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French Firm Defies U.S. Law With Iran Deal

Diplomacy: A $2-billion natural gas agreement puts Washington at odds with European allies. Americans stand by anti-terrorism rule that imposes sanctions on companies that invest heavily in Iranian energy.


PARIS — In a head-on challenge to U.S. efforts to economically hobble Iran, a French-led consortium has signed a $2-billion investment deal to develop a giant natural gas field in the Persian Gulf. The United States reacted swiftly Monday, saying it will take action if the deal violates U.S. law.

"We regret this decision by [French energy giant] Total. We will investigate whether this violates the embargo law. We will apply the law," State Department spokesman James P. Rubin said at the United Nations, where Secretary of State Madeleine Albright is attending the opening of the General Assembly. A 1996 U.S. law imposes sanctions on foreign firms that invest significantly in the Iranian energy sector.

French and European officials quickly lined up behind Total, warning the Clinton administration that it would be risky and wrong to retaliate against the company over the weekend deal.

"The application of the dispositions of this law would in effect constitute a grave precedent," French Foreign Ministry spokesman Jacques Rummelhardt said.

Peter Guilford, a spokesman for the 15-nation European Union in Brussels, said that U.S. countermeasures would be "illegal and unacceptable."

But White House Press Secretary Mike McCurry said the U.S. will not alter its actions based on whether the EU supports the contract. "Our law is very clear, and requirements under the sanctions act are clear, and we'll have to administer the law," he said.

As for the imposition of sanctions, McCurry said: "I'm not prepared to make an announcement, but it's safe to assume that those who are responsible for implementing that law have followed this transaction carefully. And our argument against the proposed investment is very well known and very well known to both the company and the government of France, and that's that the proceeds that develop from oil and gas exploration are used in Iran's unrelenting state-sponsored support of terrorism."

Thierry Desmarest, Total's chairman, rejected the rationale behind the punitive U.S. legislation. "These stories of financing of terrorism [by Iran] are absurd," he said in an interview with the Paris daily Le Monde published Monday.

The U.S. law, sponsored by Sen. Alfonse M. D'Amato (R-N.Y.), was enacted in August 1996 in an attempt to minimize foreign investment in Iran and Libya, two militantly Islamic countries accused by the United States of serving as nerve centers and financiers of international terrorism.

The act provides for sanctions for any company investing $40 million or more in the oil and gas industries of the targeted nations.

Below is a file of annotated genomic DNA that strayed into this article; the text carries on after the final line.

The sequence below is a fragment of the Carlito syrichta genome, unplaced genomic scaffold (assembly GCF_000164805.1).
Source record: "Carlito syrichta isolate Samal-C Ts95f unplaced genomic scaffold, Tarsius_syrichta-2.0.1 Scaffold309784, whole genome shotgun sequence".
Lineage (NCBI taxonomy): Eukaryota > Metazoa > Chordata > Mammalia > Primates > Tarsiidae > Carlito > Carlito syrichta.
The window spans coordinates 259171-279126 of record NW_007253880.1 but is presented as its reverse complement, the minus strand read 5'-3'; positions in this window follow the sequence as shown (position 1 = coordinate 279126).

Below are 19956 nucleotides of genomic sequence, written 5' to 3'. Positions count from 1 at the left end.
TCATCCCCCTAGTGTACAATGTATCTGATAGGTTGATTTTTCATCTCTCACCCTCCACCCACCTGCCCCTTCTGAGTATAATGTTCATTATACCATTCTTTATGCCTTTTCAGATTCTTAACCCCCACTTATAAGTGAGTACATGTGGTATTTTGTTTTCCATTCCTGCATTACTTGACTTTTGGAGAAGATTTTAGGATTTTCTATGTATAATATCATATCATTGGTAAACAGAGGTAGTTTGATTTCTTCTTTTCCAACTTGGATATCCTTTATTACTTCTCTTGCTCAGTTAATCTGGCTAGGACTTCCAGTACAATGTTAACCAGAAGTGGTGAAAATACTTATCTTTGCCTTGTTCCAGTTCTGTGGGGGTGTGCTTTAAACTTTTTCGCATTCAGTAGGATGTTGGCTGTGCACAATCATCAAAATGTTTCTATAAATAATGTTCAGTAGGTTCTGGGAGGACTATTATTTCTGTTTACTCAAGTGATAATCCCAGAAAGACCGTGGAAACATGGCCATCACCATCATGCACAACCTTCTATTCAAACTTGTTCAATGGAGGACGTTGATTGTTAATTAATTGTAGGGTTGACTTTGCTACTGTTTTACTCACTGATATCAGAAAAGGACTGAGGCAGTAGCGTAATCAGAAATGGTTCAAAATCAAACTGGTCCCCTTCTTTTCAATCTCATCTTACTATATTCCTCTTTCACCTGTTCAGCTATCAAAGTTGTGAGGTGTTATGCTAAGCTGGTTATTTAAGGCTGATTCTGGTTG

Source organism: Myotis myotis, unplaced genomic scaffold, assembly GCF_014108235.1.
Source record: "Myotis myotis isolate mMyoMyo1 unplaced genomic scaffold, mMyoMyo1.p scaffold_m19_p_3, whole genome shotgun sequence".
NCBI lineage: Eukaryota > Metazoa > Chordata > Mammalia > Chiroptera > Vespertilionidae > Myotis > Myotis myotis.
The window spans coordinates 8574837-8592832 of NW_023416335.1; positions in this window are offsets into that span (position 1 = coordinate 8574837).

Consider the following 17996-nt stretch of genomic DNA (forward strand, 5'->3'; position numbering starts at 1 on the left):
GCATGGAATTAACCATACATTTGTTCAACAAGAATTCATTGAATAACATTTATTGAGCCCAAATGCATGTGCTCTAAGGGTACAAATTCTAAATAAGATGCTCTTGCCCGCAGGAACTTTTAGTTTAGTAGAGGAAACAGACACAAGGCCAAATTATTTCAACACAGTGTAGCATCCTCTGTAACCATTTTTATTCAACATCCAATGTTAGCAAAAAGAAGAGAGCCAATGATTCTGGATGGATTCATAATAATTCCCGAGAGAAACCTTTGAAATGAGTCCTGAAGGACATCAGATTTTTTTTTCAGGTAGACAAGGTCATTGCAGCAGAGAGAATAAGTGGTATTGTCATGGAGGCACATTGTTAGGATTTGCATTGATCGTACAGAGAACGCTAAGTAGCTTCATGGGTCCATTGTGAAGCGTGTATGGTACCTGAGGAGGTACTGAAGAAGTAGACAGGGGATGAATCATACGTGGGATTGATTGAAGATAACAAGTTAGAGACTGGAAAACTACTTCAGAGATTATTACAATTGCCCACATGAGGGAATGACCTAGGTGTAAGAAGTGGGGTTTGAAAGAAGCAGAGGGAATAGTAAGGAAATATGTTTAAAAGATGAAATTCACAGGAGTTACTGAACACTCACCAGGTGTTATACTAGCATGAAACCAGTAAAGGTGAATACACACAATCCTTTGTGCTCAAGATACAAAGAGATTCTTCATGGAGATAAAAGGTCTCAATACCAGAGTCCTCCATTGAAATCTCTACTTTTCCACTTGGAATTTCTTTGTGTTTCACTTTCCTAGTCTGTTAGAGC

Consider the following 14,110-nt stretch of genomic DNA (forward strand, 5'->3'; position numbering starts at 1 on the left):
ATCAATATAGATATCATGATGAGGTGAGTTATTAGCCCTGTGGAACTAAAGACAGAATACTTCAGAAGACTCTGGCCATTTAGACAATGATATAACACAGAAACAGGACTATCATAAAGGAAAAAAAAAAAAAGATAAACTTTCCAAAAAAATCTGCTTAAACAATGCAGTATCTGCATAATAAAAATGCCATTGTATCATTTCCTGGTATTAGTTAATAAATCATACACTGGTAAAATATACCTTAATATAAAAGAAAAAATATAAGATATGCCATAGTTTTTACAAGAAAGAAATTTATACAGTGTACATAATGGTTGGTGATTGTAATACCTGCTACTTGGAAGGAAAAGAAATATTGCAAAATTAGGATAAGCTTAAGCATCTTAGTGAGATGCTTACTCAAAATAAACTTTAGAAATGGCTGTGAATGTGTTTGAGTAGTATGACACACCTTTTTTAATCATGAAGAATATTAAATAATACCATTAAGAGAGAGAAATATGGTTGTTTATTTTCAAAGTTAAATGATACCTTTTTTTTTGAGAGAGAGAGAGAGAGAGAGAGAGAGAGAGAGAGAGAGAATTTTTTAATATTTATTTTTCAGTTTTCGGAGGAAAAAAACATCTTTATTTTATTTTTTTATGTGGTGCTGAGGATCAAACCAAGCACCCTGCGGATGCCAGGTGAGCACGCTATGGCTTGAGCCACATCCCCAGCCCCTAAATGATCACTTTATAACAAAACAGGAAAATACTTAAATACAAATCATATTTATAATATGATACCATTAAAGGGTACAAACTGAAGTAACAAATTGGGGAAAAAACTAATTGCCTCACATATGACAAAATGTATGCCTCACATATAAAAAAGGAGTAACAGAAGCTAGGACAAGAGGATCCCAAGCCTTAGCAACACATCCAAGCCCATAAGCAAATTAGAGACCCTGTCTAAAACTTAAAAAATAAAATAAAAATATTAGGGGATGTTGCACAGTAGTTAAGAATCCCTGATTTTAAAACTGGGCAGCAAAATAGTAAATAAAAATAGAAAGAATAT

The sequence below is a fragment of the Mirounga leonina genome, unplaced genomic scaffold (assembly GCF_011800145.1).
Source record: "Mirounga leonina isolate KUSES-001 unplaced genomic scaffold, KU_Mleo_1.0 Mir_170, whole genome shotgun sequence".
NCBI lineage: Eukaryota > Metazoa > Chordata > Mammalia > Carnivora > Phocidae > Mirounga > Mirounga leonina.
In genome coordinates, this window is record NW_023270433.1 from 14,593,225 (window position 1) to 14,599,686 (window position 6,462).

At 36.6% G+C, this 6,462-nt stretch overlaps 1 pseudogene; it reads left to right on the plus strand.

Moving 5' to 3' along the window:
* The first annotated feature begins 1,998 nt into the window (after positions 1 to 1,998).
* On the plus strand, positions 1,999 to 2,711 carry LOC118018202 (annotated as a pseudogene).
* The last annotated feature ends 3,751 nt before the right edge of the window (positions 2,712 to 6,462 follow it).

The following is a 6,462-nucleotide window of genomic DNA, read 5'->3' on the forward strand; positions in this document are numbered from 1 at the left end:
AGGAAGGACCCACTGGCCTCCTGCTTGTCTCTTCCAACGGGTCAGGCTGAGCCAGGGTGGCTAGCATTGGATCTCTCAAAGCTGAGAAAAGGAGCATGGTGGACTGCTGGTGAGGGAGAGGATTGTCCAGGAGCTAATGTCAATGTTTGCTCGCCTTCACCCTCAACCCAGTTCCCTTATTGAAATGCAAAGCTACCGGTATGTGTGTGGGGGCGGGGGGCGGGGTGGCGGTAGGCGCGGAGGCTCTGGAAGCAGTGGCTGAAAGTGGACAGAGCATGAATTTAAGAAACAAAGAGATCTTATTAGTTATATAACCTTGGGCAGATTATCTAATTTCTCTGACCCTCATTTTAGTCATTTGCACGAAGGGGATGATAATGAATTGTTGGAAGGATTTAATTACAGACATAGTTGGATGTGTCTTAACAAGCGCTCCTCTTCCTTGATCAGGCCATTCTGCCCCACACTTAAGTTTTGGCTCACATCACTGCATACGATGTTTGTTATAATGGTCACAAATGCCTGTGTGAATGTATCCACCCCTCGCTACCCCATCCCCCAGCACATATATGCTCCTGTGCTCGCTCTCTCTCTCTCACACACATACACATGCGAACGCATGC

"We're telling companies that invest in the oil sector of Iran or Libya: You can either do business with these countries or with us. You can't do both at once," Gregg Rickman, D'Amato's chief legal advisor, told a symposium of business leaders in France in June.

The U.S. legislation and another law designed to regulate outside investment in Communist-ruled Cuba have raised the hackles of many Europeans, who regard them as outrageous examples of the United States throwing around its economic weight to force other countries to join its ideological crusades.

"The D'Amato law is American," Rummelhardt said. "It applies in the United States and to American enterprises." Only the U.N. Security Council, the French official contended, can impose international sanctions valid under international law.

IRNA, the official Iranian news agency, said the deal calls the "bluff" of the D'Amato law. An official with Iran's state-owned National Iranian Oil Co. told the Reuters news service, "It is a very important turning point for us.

"It is a moral victory because world public opinion, especially in Europe, has taken a firm line against the U.S., particularly with the extraterritorial business of the act. This is the most valuable aspect of the deal for us."

The agreement signed Sunday in Tehran with National Iranian Oil Co. is for development of an offshore natural gas field, Pars South, in the Persian Gulf. The field, under more than 230 feet of water, contains gas reserves of an estimated 10 trillion cubic yards, making it one of the world's largest.

Total, the world's seventh-largest energy company, will own 40% of the consortium, with the remaining 60% equally shared between Gazprom, Russia's leading energy firm, and Petronas, a Malaysian company. Annual production is estimated to reach 26 billion cubic yards, a quantity that would be equivalent to half of all of the natural gas consumed annually in France, after the field comes on line in the second half of 2001.

Total Chairman Desmarest downplayed the impact of possible U.S. countermeasures over the deal. Under the law, President Clinton could choose two penalties from a menu of six, ranging from a ban on exports to the United States to denying an export license to use America-made goods.

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